It was July 2016 when we threw the switch in the basement to bring our mini powerplant online, it was surprisingly lacklustre. There was no noticeable change. It was just your everyday energizing of a breaker that an electrician has done thousands of times. The only difference this time was that power was flowing into the breaker instead of out of it, but that was something you just had to know – it wasn’t noticeable other then the sticker that says “Dual Voltage Source”. That was it – we were making power from that moment onward!
Nothing really changed at first. I did do a couple of weird things like sticking my head in the attic when it rained to check for leaks (no leaks, the way the flashing is installed makes that impossible!) and during a wind storm I huddled in a corner of the yard to make sure the solar panels wern’t moving or going to fly away (nope, panels are still here, bolted down and torqued to factory specs)!
We made power though. Just shy of 5,600 kWh worth in the first year, or 466kWh per month on an annual average. Basically – we are a net zero home! That is perfect, it is what we wanted!
Everything above was 100% expected. Below are things that were very, very unexpected..
The first unexpected “byproduct” of going solar came within the first 4/5 days. It was my first eye opening experience. We had been watching the online monitoring and watching our production pump out onto the grid – we were making our money back! Then it was time to do laundry. After I took the first load out of the washing machine and thew it in the dryer and closed the door, I hesitated to hit start. The dryer isn’t full enough – “I’m not going to waste my profits!” I thought to myself and waited until the 2nd wash was complete in order to get two loads into the dryer. I wasn’t going to run two cycles on the dryer and waste those profits. As the CEO of a Microgen Power Plant – I have a responsibility to keep up those profit margins!
Next came the dishwasher, we are a two person household and run the dishwasher on ‘half-load’. It’s an energy star, we aren’t animals, but why waste power on a half-load when it isn’t double the power to run a full load!
We felt cheap at first. Skip running the dishwasher so you can add in 2 more cups, bowls and spoons the following morning – that’s crazy! Cramming in extra shirts into the dryer to save money – who does that?
I wouldn’t say I am penny pinching, but I am aware of my profit margin decreasing…..
I have always considered myself ‘pretty good’ when it came to conserving water and power, I think I just became hyper aware when we flipped the switch. The next unexpected behavior surfaced when people started asking questions about the switch and the product itself.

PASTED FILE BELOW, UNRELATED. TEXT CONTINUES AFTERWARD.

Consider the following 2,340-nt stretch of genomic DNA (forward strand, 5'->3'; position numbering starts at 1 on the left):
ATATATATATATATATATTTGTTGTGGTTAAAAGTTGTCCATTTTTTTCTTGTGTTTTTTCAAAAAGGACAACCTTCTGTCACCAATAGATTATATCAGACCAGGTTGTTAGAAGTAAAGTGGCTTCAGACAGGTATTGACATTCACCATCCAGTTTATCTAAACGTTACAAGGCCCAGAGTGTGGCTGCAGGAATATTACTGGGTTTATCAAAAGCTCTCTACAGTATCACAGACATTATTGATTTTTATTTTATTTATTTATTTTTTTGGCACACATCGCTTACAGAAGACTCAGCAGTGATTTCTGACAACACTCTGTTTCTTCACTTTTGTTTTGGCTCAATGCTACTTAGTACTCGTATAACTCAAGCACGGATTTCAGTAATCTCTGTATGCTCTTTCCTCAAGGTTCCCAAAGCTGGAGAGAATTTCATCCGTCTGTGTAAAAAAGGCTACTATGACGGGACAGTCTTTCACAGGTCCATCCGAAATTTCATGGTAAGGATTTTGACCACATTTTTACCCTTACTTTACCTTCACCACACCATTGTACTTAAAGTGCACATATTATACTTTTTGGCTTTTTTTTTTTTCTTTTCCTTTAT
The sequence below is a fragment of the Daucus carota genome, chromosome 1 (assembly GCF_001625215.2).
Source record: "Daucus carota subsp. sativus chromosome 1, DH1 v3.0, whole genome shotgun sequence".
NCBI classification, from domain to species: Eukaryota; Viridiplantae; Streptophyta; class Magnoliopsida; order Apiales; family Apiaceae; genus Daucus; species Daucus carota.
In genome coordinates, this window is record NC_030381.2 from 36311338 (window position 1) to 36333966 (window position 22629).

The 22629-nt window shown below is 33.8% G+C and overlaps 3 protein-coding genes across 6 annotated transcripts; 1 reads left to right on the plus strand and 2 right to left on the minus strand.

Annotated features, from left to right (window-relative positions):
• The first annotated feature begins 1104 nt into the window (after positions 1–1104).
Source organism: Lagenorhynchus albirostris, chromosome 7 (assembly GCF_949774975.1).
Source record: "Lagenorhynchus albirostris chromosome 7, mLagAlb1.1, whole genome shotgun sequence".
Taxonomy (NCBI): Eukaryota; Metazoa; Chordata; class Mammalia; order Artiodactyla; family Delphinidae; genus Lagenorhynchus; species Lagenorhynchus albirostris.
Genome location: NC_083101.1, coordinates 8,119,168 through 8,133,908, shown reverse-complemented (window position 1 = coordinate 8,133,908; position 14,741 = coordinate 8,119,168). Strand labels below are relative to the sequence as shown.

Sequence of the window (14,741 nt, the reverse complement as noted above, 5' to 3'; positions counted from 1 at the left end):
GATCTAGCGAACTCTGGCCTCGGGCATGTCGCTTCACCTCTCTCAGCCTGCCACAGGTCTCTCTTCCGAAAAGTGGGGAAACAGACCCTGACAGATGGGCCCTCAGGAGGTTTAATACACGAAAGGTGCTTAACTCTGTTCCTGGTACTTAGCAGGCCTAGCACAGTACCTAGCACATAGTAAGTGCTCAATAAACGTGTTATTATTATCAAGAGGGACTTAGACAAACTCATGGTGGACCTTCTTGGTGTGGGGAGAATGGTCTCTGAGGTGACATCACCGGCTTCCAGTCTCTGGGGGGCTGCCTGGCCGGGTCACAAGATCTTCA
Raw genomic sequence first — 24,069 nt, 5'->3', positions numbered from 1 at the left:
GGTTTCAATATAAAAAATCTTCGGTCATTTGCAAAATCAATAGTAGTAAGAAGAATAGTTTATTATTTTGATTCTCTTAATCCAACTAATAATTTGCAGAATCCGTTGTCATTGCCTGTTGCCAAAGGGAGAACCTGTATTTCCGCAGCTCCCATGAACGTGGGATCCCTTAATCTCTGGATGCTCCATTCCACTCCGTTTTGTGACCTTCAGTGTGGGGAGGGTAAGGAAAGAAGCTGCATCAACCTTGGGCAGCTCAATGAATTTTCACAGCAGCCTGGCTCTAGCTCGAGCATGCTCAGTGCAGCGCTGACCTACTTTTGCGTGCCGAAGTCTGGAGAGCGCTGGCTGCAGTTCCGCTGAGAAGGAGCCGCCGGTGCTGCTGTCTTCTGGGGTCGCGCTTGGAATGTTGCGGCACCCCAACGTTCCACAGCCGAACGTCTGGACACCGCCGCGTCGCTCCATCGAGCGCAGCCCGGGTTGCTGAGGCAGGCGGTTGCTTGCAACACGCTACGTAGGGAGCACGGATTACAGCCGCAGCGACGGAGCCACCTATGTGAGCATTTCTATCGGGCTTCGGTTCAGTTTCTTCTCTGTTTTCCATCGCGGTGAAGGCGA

One of the first questions I am asked about the products I install is “where are they made?” A point of pride I have is that the equipment I install is made here in Canada. The more I answered this question the more I began to feel compelled to search out other products that are made in Canada and even closer to home. I had the opportunity to do this with the purchase of our bedroom furniture. Yes, admittedly the price we paid for a bedroom set from a company in Quebec was more than the ‘Blow Out Sale’ suites at a home store that featured the majority of it’s furniture veneered particle board, but the wood is Canadian, milled in Canada and we were able to support Canadian jobs. We find we are able to do this more and more on a day to day basis.
We just went deeper and deeper into the rabbit hole. When grocery shopping for apples – “product of Chile” or “product of BC” – we chose local. Same with meat – individually wrapped steaks from a big box store, or hand carved slabs of meet from a local farm packaged by our local butcher. We chose the butcher down the street. It really didn’t cost us much more. Buying local food was on par with what ever grocery store you shop at. The only thing we couldn’t do was grow our own food to sustain us, but we could supplement our food. We started to grow just what we could in our city lot. Fresh grapes, raspberries and strawberries. Backyard tomatoes and peppers. Spinach, thyme, oregano, sweet basil, dill, mint, savoury, so many herbs grown indoors made our house smell amazing!
When we built our home, we ran a cable into the attic because one day we were going to put solar panels on the roof. Not for any reason other then two electricians thought solar panels would be “cool to have”. It was such an unexpected byproduct of going solar. I suppose when you put that much time and effort into trying out a new technology and it works so well and you have those logical and emotional ties to something and with the online monitoring – you can see the production, everything is now right in front of you. Power just didn’t come down the lines and into our home anymore, we made it.
It may seem silly that I am so excited about investing in my home, paying less on a utility bill and finding local food and products, but I feel a sense of accomplishment that my local contribution today is greater than it was a year ago.
We didn’t go solar. We went sustainable.